This week’s Walk Wednesday comes from: Vernon Authers, a forty something father, husband, climber, mountaineer, photographer, occasional artist, and a lover of wine and cheese.
For Vernon as a South Walian living in the midlands going to the Brecon Beacons isn’t just going to the nearest mountain range, but going home, and to one of the most beautiful places in Britain. With such varied terrain and weather no one day is the same, making every visit a unique experience.
“As the forecast looked like a no go for climbing I fell back on my usual plan B, a day’s walking. Yet again the Brecons were the first choice as my nearest and dearest mountains.
I was picked up in the morning by my old friends Jase and Basil the dog. Catching up on the several years we’ve not seen each other we missed the turning we needed for Y Fenni and was soon heading for Caerdyff. Half an hour later and a slight detour we pulled up in the car park near Neuadd reservoir to find it virtually empty, it’s got to of been the quietest day either of us have seen this part of the Brecon Beacons.
We decided to summit the three main peaks starting with Corn Du, and then depending on how the day panned out we’d add a fourth peak, Fan y Big.
Having opted for going clockwise we got the lung bursting scramble out of the way early on so we could take our time and enjoy the day at leisure. It didn’t take long and we were on the Craig Gwaun Taf ridge and again noticing how quiet it was and the distinct lack of human traffic heading up to Pen y Fan from Storey Arms.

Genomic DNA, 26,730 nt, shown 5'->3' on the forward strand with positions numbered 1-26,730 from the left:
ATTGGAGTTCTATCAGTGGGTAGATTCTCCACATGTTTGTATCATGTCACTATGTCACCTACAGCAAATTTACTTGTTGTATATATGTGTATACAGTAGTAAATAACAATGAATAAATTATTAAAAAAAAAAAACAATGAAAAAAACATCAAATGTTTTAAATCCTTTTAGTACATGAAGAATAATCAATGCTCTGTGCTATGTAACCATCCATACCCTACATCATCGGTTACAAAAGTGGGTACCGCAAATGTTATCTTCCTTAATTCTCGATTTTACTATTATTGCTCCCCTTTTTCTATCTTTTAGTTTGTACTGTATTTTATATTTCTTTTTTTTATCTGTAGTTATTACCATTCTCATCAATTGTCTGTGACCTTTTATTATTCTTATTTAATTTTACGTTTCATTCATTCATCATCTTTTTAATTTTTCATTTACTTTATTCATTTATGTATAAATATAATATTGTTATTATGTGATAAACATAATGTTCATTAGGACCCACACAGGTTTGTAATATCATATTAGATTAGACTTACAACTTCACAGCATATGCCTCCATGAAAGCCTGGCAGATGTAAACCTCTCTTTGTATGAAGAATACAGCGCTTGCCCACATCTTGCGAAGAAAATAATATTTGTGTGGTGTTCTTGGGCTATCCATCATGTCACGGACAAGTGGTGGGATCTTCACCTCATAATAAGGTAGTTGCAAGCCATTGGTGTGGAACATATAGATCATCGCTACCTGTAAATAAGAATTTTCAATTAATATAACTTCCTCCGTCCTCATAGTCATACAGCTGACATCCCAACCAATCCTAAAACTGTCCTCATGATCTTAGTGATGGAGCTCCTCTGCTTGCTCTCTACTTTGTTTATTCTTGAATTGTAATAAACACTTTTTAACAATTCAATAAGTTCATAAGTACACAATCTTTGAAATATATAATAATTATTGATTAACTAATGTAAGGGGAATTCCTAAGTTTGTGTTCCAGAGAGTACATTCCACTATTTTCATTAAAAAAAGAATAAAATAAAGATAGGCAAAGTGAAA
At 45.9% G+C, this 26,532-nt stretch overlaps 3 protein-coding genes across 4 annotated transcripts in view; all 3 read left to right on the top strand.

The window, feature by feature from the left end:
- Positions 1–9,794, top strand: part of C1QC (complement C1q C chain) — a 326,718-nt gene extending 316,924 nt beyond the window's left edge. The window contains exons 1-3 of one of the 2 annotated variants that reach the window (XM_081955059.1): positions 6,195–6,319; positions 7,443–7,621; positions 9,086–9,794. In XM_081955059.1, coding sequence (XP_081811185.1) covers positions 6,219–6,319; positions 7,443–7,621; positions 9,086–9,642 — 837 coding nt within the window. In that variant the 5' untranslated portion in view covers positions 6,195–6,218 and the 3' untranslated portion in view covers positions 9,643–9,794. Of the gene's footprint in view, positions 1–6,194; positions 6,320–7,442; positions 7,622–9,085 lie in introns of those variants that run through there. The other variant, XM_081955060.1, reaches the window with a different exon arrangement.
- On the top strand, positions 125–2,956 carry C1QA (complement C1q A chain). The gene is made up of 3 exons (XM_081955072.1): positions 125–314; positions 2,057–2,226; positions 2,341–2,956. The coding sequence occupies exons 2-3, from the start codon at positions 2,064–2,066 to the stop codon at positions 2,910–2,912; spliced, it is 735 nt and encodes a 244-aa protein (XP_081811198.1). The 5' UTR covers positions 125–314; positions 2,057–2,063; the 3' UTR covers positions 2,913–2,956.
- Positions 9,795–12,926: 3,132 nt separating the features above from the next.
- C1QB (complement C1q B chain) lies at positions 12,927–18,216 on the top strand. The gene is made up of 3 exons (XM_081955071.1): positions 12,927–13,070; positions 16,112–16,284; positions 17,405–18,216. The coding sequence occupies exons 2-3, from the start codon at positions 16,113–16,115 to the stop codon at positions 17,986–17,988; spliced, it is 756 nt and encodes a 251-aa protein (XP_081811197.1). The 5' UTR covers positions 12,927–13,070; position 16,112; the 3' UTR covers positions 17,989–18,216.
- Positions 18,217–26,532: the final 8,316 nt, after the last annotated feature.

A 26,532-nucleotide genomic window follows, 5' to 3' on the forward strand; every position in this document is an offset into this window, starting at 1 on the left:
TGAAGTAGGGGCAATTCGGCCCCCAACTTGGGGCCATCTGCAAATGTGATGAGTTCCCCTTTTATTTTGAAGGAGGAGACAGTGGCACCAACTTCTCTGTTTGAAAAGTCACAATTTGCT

Approaching the summit of Corn Du it looked like we could be in for a spot of rain, but by the time we got to Pen y Fan there was no sign of it, so we to the opportunity to enjoy the view, have a cup of tea and enjoy some home made flapjack in dry comfort.
Refreshed and ready to go we descended Pen y Fan, crossed Bwlch Ar y Fan and headed up Cribyn. Half way up Cribyn I stopped for a breather and to have a look at the view, and how glad I am that I did. We were treated to the sight of two red kites. I knew there were kites in the area but it was the first time I’d seen any while walking in the area.
|Looking back at Pen y Fan & the kites.|
From Cribyn we headed to Fan y Big summit and the photo opportunity on the “diving board”.
|Jase & Basil on the diving board.|
A quick stroll to Craig Cwareli for another cup of tea and for me to patch me feet up. As my trail shoes are in tatters I’d left them at home and wore my Scarpa SL’s instead. I’ve not had any problems with these boots before but I’d made the mistake of wearing lighter socks due to the mild weather. Bad decision. My heel had been lifting on the ascents which had caused it to blister. Not having any Compeed with me I improvised with a piece of toilet paper and some duct tape. Tea drunk, feet fixed, we made our way towards Tor Glass and back to the car. Sixteen kilometres, five hours, four summits, two tea breaks, two red kites, not one drop of rain and good company, what better way to spend a day when the weathermen get it wrong and you decide not to go climbing.
|View from Craig Cwreli.|
Another fantastic day finished in style by my wonderful wife who had a roast dinner and a bottle of red wine ready and waiting for when I got in. Thanks to Jase, Basil, Ali and the Brecon Beacons for a top quality day.”